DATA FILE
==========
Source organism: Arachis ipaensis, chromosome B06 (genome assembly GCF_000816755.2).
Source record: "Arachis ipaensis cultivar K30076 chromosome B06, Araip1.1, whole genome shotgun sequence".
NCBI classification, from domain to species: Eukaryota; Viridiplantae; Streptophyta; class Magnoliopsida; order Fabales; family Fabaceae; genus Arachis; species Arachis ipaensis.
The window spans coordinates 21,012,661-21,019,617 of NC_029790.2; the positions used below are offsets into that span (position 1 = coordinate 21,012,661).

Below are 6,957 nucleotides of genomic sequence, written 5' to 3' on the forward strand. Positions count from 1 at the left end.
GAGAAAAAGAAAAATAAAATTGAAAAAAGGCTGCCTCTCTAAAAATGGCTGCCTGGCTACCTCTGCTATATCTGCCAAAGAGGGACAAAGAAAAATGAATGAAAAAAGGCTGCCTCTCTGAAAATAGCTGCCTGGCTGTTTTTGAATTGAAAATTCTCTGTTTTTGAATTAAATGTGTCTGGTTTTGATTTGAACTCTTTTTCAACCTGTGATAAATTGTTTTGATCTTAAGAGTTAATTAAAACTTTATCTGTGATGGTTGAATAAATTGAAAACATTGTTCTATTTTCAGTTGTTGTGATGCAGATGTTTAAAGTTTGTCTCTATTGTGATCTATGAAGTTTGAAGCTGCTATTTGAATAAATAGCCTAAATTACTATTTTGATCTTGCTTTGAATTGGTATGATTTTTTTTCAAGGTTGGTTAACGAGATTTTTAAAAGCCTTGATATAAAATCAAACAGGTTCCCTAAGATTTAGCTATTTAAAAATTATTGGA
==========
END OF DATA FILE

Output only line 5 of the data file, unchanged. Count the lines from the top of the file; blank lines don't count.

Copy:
Below are 6,957 nucleotides of genomic sequence, written 5' to 3' on the forward strand. Positions count from 1 at the left end.